Humpback whales migrate in the summers and travel towards the polar ice to feed on krills and small fishes, while in winter, they travel back to warmer waters.
Christmas Island red crabs live in the forest lifelong but migrate to the oceans to reproduce.
Longfin eels are oceanic animals. However, their young migrate to freshwater and live their entire lives there. Towards the end of their lives, they migrate back to the ocean to reproduce. This migration happens over many years.
The Canada goose migrates 1000 miles north in search of food in winter while travelling as far as Texas in the summers to breed.
Concept of Migration Birds
Birds native to the Northern Hemisphere tend to move northwards during spring to feed on the multiplying insect population, growing plants, and better nesting locations. With winter, the availability of food drops, and the birds again move southwards. Although climate may be a major motivating factor for migration, many birds can withstand harsh climates as long as there is an adequate food supply.
Some migratory animal examples are:
The Siberian crane, a critically endangered migratory species native to the Arctic tundra of eastern and western Russia, migrates to China, Iran, and India during the winter season.
The Ruby-throated Hummingbird migrates to the North from Central America during the breeding season. They travel for over 900 miles, of which they fly nonstop over the Gulf Of Mexico for 500 miles.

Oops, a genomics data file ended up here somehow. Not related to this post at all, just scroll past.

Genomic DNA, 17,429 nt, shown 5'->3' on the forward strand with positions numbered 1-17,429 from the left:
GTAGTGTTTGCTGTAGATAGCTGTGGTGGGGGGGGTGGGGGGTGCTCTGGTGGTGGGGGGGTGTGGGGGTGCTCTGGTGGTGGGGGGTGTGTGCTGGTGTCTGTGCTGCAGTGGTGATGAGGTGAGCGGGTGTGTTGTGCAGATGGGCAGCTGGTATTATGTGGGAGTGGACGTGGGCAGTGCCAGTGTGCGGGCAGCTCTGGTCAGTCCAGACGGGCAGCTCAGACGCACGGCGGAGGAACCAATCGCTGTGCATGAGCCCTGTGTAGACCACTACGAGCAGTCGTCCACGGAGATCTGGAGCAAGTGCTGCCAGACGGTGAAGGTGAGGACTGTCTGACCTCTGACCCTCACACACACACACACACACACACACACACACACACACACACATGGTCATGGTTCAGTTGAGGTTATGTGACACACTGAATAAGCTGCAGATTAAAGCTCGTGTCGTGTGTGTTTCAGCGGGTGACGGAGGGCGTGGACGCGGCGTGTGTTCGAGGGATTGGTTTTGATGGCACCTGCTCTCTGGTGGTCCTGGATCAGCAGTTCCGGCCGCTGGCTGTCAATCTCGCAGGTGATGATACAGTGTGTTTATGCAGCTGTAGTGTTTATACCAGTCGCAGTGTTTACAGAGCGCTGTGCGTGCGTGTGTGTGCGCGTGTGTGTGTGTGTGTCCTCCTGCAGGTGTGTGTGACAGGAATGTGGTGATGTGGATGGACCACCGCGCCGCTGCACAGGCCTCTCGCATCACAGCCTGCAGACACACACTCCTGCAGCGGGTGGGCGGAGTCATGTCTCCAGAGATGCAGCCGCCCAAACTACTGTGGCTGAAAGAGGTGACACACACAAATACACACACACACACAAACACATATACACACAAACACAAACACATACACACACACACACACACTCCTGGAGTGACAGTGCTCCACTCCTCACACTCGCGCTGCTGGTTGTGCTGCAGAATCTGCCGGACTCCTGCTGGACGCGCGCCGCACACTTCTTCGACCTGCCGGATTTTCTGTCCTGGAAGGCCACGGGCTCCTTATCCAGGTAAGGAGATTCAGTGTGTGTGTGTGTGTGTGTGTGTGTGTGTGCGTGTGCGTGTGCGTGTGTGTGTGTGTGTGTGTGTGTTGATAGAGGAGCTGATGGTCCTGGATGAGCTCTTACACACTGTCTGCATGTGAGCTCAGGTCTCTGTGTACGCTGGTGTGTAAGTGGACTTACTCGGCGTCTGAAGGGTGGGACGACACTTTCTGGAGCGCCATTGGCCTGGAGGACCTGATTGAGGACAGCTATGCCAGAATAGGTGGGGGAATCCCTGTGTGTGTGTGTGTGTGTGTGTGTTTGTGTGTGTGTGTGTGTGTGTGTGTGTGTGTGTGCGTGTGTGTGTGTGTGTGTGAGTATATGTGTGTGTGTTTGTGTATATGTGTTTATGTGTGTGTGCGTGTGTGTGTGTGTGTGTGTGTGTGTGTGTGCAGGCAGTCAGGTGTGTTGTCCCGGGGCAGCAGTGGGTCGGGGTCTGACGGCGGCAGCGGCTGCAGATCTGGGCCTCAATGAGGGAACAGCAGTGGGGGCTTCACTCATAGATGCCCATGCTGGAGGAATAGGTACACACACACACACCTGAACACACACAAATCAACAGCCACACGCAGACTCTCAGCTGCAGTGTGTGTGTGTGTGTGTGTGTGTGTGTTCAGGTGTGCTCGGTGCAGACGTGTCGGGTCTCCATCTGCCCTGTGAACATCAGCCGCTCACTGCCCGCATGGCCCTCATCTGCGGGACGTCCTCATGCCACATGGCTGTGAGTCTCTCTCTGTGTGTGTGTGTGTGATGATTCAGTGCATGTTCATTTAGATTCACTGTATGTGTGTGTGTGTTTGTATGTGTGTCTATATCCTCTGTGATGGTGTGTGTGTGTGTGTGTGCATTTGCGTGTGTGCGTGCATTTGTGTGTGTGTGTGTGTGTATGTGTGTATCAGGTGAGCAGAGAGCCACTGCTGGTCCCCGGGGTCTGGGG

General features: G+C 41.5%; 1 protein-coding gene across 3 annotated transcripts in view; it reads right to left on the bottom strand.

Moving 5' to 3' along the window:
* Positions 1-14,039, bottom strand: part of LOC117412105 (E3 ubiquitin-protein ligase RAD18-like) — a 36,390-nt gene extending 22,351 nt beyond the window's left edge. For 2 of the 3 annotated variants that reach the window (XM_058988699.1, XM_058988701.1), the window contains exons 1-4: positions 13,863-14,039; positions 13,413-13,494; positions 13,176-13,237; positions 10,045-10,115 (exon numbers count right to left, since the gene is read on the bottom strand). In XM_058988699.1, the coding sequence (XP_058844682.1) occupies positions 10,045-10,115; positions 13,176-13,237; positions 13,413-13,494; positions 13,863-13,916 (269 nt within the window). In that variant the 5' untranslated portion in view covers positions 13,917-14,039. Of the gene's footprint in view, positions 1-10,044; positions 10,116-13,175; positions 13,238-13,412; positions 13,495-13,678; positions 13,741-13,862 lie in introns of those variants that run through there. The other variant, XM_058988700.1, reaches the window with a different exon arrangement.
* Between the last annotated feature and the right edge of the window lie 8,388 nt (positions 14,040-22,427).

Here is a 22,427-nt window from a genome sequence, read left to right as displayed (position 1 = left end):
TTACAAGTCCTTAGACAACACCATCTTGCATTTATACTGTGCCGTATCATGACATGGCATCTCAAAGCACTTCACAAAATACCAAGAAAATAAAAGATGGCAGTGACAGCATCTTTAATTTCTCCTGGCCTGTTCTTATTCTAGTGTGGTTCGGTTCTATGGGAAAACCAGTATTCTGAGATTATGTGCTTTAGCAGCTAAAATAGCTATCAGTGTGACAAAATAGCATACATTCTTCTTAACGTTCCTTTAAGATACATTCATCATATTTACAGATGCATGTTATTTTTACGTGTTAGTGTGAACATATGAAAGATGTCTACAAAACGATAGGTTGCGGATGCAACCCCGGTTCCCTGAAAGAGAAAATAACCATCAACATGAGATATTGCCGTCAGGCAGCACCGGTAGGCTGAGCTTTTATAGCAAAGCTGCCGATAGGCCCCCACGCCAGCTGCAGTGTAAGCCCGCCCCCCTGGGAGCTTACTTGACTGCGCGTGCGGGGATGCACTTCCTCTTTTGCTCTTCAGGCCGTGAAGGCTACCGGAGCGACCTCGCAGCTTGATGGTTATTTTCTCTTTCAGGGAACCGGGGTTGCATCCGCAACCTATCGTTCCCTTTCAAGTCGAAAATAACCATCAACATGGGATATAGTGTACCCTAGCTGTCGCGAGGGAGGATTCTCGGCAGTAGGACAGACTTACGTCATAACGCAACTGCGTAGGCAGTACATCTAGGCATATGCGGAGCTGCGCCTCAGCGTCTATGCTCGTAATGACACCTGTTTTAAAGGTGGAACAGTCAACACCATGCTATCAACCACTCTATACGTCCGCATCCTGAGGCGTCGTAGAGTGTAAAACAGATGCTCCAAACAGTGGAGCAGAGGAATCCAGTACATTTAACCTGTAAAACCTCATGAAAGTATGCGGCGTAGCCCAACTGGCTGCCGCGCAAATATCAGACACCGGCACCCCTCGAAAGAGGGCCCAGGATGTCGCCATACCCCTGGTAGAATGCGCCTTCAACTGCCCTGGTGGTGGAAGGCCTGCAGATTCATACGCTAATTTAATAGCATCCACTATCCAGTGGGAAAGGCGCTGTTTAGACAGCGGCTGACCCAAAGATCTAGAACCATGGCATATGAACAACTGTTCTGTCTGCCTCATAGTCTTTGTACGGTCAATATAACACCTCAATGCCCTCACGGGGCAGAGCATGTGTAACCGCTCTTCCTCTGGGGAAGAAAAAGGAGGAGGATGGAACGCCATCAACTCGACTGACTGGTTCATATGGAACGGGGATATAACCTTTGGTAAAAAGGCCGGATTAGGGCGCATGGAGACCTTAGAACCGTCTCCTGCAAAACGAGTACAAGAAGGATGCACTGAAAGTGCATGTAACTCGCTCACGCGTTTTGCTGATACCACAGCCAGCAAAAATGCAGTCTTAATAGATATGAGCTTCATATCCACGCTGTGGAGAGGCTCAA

The Bar-tailed Godwit is one of the most common migratory birds name. It is native to Alaska and migrates down south to Australia and New Zealand. They cross the Pacific Ocean in a nonstop flight for over nine days.
FAQs on Animal Migration
1. Why do birds migrate? What is the advantage of migration?
Migration often helps animals escape extreme weather conditions, have access to food, and breed in safety. Resources vary geographically depending on the season. Migration allows animals to take advantage of this varying of resources and use them to their own benefit. The amount and duration of sunlight a region receives vary seasonally. This affects the amount of food available in a particular place at a particular time. During the winter months of October to March, the Arctic regions have a sub-zero temperature which makes the availability of food extremely scarce. Animal habitats are destroyed due to excessive snoring. The Southern Hemisphere is experiencing summer during this time and is much warmer, with an abundance of food and availability of shelter. This is why many arctic birds and animals migrate to the Southern Hemisphere during these months to escape the harsh climate and to find food.
2. What is the disadvantage of migration?
With global warming and changing climates, the cost of migration is at an all-time high. Migrating animals and birds might face many kinds of danger while travelling from their native habitats. While travelling long distances, animals require a place to rest and recover. With the loss of habitat due to human exploitation and interference, they might not find a safe place to recover on their long commute. Migrating animals might also face predators on the way, as well as human hunters on their migration route. Due to rising levels of pollution, they might encounter polluted water and food, which might endanger their lives.